[1] Of course, we don’t know the exact number of people who will lose insurance under the AHCA because the GOP didn’t wait to see a new CBO score before taking their vote.  So we can only look to the score of the previous version of the bill and guess that this new version will be somewhere in the same ballpark.  The changes to Medicaid alone (cuts of nearly a trillion dollars over a decade) were projected by the CBO to cut 14 million people from the program on the first go ‘round.  The newer version of the GOP plan – the one that just passed the House – did not change anything from the earlier version as far as Medicaid goes (other than adding a provision that allows states to impose a work requirement on some recipients), so those projections should stay about the same.

[2] The GOP is planning to pass the bill through the Senate using a procedure called “reconciliation,” which allows them to pass it with a simple majority vote.  Democrats will not be able to filibuster.

[3] As mentioned in footnote 2, above, the GOP is planning to use a special procedure called reconciliation to pass this bill through the Senate.  This method limits the types of things that can be included in the bill to only items that affect the budget. So provisions that would get rid of certain Obamacare regulations (i.e. much of the waiver sections) may not be permitted to pass through reconciliation.  However, the rules are not so clear cut, and it’s sometimes possible to argue that things have a budgetary effect, even when the effect is tangential.

The House has a Parliamentarian who makes the determination on questions such as these.  It’s possible though that if the GOP doesn’t like her rulings they can fire her.  Additionally, when the first House bill went down in flames because House conservatives thought it wasn’t far right enough, they were told that certain provisions they wanted wouldn’t be able to get through Senate procedures.  As a result there was talk about ignoring the Parliamentarian entirely.  The Parliamentarian simply makes the calls on whether or not something adheres to the rules, but she has no power of enforcement.  So if the GOP really does choose to ignore her rulings, there’s nothing preventing them from plowing ahead anyway.

[4] The Senate put together a committee of 13 members to write its version of the bill.  The committee contains no women but includes two of the most far right members of the Senate, Ted Cruz and Mike Lee.

[5] The reason the AHCA gets rid of the tax penalty but not the individual mandate itself is because of the procedural limits placed on the bill by “reconciliation” described in Note 3 above.  Remember, only items that affect the budget can be included in a bill passed through reconciliation.  Thus, the mandate’s tax can be removed, but the mandate itself can’t be.  But by removing the tax, the GOP will likely achieve the intended effect of neutering the mandate, because without the enforcement mechanism, the force of the mandate is mostly gone. And many people will likely believe the mandate itself is gone once they hear they are no longer required to pay the penalty.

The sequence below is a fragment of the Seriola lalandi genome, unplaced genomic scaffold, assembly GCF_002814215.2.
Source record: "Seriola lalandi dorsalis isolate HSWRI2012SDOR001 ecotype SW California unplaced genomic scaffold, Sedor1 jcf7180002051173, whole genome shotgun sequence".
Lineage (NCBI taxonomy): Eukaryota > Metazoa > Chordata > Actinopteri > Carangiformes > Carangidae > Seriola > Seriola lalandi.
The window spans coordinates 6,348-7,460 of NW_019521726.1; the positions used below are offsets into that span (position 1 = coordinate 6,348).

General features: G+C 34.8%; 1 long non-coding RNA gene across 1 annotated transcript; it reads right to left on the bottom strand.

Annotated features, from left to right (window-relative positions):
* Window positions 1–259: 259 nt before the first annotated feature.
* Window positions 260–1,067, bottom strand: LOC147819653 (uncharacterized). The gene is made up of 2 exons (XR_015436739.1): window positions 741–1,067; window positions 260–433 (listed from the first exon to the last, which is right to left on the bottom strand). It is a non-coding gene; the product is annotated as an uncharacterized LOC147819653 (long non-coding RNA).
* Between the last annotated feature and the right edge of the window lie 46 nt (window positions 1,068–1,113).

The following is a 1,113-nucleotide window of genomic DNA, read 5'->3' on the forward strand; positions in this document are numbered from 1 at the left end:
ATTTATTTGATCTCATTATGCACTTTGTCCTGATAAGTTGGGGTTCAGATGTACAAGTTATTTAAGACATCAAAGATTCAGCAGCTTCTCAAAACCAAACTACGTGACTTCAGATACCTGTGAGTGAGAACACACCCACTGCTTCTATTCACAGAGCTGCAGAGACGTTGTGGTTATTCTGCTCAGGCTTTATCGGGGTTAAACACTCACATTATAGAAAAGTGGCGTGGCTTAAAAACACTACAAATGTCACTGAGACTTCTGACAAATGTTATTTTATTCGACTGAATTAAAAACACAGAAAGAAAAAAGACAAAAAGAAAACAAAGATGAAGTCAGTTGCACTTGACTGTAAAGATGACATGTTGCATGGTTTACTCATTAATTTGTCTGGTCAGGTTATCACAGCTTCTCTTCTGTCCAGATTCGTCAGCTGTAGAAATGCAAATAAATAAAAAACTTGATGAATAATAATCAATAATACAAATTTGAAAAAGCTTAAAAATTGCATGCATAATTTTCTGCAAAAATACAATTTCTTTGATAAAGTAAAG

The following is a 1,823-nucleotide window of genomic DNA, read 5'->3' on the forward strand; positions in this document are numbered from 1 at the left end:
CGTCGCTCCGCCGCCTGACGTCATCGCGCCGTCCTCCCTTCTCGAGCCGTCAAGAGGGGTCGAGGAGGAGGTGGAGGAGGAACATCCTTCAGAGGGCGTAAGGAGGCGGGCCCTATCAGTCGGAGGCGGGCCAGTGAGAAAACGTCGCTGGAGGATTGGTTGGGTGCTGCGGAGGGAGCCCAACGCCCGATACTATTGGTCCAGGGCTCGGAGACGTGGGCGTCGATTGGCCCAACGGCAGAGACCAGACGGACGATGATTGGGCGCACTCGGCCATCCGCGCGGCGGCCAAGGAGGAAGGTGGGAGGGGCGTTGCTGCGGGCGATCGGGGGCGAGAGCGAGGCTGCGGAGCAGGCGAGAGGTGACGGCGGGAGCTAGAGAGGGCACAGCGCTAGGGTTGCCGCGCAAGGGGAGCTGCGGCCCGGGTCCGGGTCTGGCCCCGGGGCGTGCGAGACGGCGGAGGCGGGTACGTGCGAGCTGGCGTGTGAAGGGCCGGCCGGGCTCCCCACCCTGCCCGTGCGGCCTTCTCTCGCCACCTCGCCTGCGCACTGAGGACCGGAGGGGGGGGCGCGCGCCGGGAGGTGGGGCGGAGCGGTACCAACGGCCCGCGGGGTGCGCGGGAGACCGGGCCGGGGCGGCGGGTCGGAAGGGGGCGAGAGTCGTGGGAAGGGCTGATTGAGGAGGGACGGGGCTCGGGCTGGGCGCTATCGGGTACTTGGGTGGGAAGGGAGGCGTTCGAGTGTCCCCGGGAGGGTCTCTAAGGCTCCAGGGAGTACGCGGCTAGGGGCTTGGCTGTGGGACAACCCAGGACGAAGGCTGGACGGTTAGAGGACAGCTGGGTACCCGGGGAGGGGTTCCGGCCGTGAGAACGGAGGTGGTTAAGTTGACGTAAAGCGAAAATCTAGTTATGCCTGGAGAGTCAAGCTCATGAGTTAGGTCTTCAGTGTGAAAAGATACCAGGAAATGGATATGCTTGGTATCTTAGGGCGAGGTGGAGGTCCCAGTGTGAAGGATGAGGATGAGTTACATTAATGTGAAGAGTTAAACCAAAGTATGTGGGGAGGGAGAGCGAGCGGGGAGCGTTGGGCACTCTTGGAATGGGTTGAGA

The AHCA attempts to replace the Obamacare tax penalty with a 30% surcharge (paid to the insurance company) on anyone who purchases insurance after a gap in coverage of more than 63 days.  In theory, this is supposed to serve the same purpose as the mandate by encouraging people to maintain insurance and not wait until they get sick to purchase it.  However, in reality, it would likely have a backfire effect and end up discouraging many people from purchasing insurance, by penalizing them with that extra fee if they, for whatever reason, had to go without for some period of time.  This would actually end up leading to older, sicker insurance pools, the exact opposite of the intended effect.  (See #9 here for a more thorough explanation).

The current version of the House bill also sabotages Obamacare in other ways, such as by ruining Obamacare’s very well thought out premium subsidy system and replacing it by a very poorly thought out tax credit system that does not help the people who actually need it.  This will obviously result in significantly fewer people being able to purchase insurance.  However this, and other issues, seem more likely than the mandate problem to be at least moderated (though probably not entirely fixed) in the Senate.

[6] Plus, let’s face it, everything we know about Trump as a person (and for him, everything is personal – we have yet to see him separate the political from the personal) tells us that he will need the personal satisfaction of seeing Obama’s law destroyed, of watching Obama “lose” while he “wins.”  The only way this factor gets taken out of play is if there is actually an adviser in Trump’s orbit who has the ability, the courage, and the sense to talk him it out of that.  So far, that doesn’t seem to exist.

[7] And one final note, I’ve only focused here on the question of whether or not the GOP would continue to sabotage Obamacare, but there’s actually more to the issue than that.  Because Obamacare has been so weakened already, both by GOP attacks and by some mistakes made by Democrats (also discussed in Obamacare Wars – Part 1), for Obamacare to thrive at this point would take some affirmative nurturing  by the administration.  So Obamacare’s future relies not just on Trump/the GOP not sabotaging it, but on them being willing to take steps to actively help it succeed. Expecting that from them really seems like a fantasy at this point.  I hope I’m wrong.  For the sake of the people who depend on Obamacare for insurance, I hope I’m wrong about this whole thing and that Trump & the GOP will help Obamacare succeed even after they pass a bill of their own.  Only time will tell.

2 thoughts on “Dueling Band-aids